In the modern era, there is great convergence in the technologies used by friendly nations and by hostile ones. Signals intelligence agencies find themselves penetrating the technologies that they also at times must protect. To ease this tension, the United States and its partners have relied on an approach sometimes called Nobody But Us, or NOBUS: target communications mechanisms using unique methods accessible only to the United States. This paper examines how the NOBUS approach works, its limits, and the challenging matter of what comes next.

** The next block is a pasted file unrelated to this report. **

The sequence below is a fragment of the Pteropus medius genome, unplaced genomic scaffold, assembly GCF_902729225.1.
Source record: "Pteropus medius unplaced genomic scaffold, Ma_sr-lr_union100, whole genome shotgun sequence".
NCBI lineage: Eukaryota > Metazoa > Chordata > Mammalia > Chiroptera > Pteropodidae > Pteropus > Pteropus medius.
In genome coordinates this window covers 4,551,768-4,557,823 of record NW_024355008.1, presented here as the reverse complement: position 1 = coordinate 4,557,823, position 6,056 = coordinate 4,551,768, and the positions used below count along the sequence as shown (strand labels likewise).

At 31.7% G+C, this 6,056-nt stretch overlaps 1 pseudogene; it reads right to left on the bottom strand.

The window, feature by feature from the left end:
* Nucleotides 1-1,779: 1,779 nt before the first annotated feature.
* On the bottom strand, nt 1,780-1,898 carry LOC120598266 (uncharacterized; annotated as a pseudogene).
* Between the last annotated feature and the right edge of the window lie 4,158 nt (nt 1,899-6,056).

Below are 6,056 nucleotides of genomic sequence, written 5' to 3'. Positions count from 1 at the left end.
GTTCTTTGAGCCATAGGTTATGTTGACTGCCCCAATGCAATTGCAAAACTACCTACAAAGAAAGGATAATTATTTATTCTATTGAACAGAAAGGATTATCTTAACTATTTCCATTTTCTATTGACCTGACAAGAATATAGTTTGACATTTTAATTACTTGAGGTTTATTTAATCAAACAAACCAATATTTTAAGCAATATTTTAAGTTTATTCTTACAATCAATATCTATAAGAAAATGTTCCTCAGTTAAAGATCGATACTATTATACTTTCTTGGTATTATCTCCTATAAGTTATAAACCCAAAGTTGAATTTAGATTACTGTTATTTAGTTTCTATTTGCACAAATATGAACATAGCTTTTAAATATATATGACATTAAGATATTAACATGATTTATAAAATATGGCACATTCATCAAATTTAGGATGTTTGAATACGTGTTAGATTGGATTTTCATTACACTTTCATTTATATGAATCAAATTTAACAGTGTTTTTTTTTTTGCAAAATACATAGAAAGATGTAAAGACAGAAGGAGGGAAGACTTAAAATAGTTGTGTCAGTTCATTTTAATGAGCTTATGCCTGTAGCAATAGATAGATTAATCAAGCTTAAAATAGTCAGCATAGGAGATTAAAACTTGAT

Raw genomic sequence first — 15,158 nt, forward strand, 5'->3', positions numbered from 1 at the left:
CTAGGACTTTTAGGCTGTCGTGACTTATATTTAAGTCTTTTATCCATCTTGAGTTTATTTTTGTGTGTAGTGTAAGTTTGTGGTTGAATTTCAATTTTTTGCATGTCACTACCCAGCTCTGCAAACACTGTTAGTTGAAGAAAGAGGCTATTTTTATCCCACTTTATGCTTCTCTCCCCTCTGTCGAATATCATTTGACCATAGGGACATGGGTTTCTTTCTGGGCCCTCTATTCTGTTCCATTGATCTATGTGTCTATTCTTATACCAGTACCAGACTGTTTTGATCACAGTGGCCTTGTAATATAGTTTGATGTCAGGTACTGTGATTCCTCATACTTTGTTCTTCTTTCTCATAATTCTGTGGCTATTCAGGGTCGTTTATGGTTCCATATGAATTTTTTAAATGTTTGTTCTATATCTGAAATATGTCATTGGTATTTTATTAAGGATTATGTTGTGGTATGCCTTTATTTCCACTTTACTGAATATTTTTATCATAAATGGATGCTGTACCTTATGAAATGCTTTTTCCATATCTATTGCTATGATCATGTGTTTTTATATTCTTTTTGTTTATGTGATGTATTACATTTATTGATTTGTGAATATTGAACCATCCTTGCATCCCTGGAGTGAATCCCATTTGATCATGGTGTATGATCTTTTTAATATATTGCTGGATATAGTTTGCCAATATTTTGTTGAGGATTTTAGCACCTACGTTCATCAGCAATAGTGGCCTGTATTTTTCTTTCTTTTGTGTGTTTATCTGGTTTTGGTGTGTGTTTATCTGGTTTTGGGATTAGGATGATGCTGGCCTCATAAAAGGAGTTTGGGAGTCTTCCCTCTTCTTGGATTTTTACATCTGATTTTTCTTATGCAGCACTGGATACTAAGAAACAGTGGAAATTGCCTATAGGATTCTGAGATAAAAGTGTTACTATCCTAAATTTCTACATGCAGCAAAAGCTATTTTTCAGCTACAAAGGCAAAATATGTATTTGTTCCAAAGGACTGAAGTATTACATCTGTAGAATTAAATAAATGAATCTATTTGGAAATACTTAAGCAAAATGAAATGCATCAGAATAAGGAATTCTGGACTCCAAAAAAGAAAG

Robert Z. Lawrence is Albert L. Williams Professor of International Trade and Investment, a Senior Fellow at the Institute for International Economics, and a Research Associate at the National Bureau of Economic Research. He served as a member of the President's Council of Economic Advisers from 1998 to 2000. Lawrence has also been a Senior Fellow at the Brookings Institution. He has taught at Yale University, where he received his PhD in economics. His research focuses on trade policy. He is the author of Can America Compete?; Crimes and Punishments? An Analysis of Retaliation under the WTO; Regionalism, Multilateralism and Deeper Integration; and Single World, Divided Nations? He is coauthor of A Prism on Globalization; Globaphobia: Confronting Fears About Open Trade; A Vision for the World Economy; and Saving Free Trade: A Pragmatic Approach. Lawrence has served on the advisory boards of the Congressional Budget Office, the Overseas Development Council, and the Presidential Commission on United States-Pacific Trade and Investment Policy.Last Updated: Jan 6, 2017, 12:57pm